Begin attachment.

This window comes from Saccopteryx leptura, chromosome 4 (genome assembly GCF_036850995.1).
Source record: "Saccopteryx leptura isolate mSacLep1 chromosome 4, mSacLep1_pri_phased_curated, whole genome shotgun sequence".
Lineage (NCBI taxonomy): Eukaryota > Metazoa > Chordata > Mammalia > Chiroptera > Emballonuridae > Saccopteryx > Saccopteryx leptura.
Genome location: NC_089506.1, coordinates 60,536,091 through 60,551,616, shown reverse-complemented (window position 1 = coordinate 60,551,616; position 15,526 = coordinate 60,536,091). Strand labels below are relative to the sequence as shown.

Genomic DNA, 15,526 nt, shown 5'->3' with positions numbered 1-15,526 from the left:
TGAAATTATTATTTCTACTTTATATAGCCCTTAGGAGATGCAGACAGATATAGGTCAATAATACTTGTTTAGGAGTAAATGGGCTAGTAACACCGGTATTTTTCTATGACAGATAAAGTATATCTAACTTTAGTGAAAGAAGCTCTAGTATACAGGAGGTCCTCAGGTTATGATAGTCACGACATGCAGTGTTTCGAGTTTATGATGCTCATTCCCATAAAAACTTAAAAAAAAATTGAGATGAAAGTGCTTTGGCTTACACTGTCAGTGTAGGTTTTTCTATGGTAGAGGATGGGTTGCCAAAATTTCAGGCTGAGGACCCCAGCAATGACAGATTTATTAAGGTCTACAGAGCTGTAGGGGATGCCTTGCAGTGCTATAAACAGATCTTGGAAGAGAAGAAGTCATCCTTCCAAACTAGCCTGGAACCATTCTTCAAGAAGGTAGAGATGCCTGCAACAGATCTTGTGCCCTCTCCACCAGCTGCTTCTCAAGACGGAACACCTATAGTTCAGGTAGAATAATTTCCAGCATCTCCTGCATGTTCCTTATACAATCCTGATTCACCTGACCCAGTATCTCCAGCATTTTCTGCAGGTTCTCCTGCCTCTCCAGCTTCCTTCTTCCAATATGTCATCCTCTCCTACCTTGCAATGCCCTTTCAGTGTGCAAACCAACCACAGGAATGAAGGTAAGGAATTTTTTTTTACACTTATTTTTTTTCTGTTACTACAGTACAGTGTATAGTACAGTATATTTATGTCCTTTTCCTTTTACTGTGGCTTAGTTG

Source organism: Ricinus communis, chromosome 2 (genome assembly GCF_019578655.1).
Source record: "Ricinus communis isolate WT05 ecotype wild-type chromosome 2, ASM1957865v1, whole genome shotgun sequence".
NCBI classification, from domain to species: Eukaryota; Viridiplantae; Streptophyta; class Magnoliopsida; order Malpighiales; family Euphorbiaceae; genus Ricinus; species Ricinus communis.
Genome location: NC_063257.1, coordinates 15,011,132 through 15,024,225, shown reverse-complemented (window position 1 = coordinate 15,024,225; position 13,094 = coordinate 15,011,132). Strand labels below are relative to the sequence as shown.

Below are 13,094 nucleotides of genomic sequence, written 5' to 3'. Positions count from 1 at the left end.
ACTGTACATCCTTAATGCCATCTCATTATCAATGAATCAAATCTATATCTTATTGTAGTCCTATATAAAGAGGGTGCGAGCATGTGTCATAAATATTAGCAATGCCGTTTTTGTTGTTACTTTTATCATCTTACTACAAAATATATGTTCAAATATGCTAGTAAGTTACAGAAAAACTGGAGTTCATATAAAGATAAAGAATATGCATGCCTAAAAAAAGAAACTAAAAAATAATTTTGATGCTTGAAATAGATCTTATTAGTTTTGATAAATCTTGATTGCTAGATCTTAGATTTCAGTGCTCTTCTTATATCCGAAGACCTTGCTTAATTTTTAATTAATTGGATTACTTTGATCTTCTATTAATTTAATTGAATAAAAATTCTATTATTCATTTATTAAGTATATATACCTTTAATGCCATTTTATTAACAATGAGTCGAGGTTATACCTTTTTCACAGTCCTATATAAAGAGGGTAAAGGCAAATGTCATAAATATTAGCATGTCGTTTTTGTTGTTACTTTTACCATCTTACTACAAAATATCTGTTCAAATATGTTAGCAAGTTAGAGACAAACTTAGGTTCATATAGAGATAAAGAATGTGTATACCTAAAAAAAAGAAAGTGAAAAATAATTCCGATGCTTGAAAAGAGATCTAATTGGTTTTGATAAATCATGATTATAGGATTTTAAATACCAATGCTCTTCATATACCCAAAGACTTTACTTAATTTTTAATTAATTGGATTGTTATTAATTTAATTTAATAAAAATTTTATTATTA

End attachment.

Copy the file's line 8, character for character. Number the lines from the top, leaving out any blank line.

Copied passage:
Source record: "Ricinus communis isolate WT05 ecotype wild-type chromosome 2, ASM1957865v1, whole genome shotgun sequence".